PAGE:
There were over 18,200 more people working in general practice as of March 2022, compared with the same month in 2019, the Government has claimed.
This number includes pharmacists, mental health practitioners, nursing and physician associates, physiotherapists, occupational therapists, podiatrists and social prescribing link workers.
The government has said this figure shows it is ‘on track’ to deliver its manifesto commitment of 26,000 more primary care staff through the additional roles reimbursement scheme (ARRS) by March 2024.
It comes after claims by the RCGP in January that the government was not on track to meet its manifesto pledge without stepping up effort to fill roles. In September 2021, an estimated 9,464 roles had been filled across PCNs.
However, by December 2021, NHS England reported that the figure was at 16,000.
Health secretary, Sajid Javid, said he was grateful for the ‘tireless work of GPs and primary care staff’ and that his department was working closely with the NHS to continue building the workforce and tackle the Covid backlog.
‘With over 18,200 more primary care staff already, we are on track to deliver 26,000 more by 2024, backed by record funding to help increase capacity and get patients the care they need more quickly,’ he said.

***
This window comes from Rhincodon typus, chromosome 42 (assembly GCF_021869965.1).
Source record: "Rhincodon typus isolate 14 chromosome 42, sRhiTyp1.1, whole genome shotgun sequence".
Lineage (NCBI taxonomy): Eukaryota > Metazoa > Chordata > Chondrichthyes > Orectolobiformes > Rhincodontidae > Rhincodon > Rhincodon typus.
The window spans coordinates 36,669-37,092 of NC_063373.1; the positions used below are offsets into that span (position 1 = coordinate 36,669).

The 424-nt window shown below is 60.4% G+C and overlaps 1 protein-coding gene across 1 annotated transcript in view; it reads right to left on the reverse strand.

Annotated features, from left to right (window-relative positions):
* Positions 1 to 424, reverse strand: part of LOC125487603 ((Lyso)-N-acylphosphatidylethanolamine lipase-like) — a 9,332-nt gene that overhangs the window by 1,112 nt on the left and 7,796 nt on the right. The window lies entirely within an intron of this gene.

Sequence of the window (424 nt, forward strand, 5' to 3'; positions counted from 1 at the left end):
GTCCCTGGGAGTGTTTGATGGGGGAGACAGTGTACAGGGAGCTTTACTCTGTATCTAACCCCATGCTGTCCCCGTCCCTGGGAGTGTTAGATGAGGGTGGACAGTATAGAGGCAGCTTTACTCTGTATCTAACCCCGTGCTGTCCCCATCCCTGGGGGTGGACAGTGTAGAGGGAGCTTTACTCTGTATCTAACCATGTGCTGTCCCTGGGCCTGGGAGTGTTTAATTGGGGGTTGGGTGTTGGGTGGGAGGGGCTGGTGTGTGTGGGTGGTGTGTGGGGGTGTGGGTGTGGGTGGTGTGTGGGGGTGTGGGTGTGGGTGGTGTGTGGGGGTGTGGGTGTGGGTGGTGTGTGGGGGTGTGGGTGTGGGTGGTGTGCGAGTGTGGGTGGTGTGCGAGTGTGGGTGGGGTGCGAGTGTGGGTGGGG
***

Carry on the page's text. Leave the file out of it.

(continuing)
While welcoming this announcement that more primary care staff are available, Ruth Rankine, director of primary care at the NHS Confederation warned that there are still shortages, making it difficult to cope with rising demand.
‘Primary care leaders have worked hard to bolster recruitment to their local networks as they appreciate the huge potential these new roles can play in ensuring patient get the right care at the right time and in the right place for them.’
However, she added: ‘There must be a greater acceptance that there are simply not enough staff currently available to keep up with rising demand from patients who are presenting with more complex needs. Continued flexibility for how the additional roles can be filled, alongside support for leaders to help embed them into their teams, will be vital.
‘The need for a fully funded, system-focused workforce strategy is once again, abundantly clear and is striking in its absence.’
In April, PCNs were advised to ‘grow their own’ ARRS staff to help address recruitment challenges by the BMA’s GP Committee deputy chair in England, Dr Kieran Sharrock.
Dr Sharrock also said in March that every GP practice should ‘realistically’ close its list due to the workload pressures general practice is facing.